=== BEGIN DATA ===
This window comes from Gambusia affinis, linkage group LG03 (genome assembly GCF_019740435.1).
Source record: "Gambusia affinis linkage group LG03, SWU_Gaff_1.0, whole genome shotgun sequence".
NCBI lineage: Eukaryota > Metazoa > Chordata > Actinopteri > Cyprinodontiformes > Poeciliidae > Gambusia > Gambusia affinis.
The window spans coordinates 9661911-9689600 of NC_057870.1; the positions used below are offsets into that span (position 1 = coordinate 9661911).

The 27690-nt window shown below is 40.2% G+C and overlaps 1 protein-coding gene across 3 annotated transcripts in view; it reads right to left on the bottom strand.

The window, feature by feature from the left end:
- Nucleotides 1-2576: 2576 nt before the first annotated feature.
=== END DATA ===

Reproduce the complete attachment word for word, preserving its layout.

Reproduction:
This window comes from Gambusia affinis, linkage group LG03 (genome assembly GCF_019740435.1).
Source record: "Gambusia affinis linkage group LG03, SWU_Gaff_1.0, whole genome shotgun sequence".
NCBI lineage: Eukaryota > Metazoa > Chordata > Actinopteri > Cyprinodontiformes > Poeciliidae > Gambusia > Gambusia affinis.
The window spans coordinates 9661911-9689600 of NC_057870.1; the positions used below are offsets into that span (position 1 = coordinate 9661911).

The 27690-nt window shown below is 40.2% G+C and overlaps 1 protein-coding gene across 3 annotated transcripts in view; it reads right to left on the bottom strand.

The window, feature by feature from the left end:
- Nucleotides 1-2576: 2576 nt before the first annotated feature.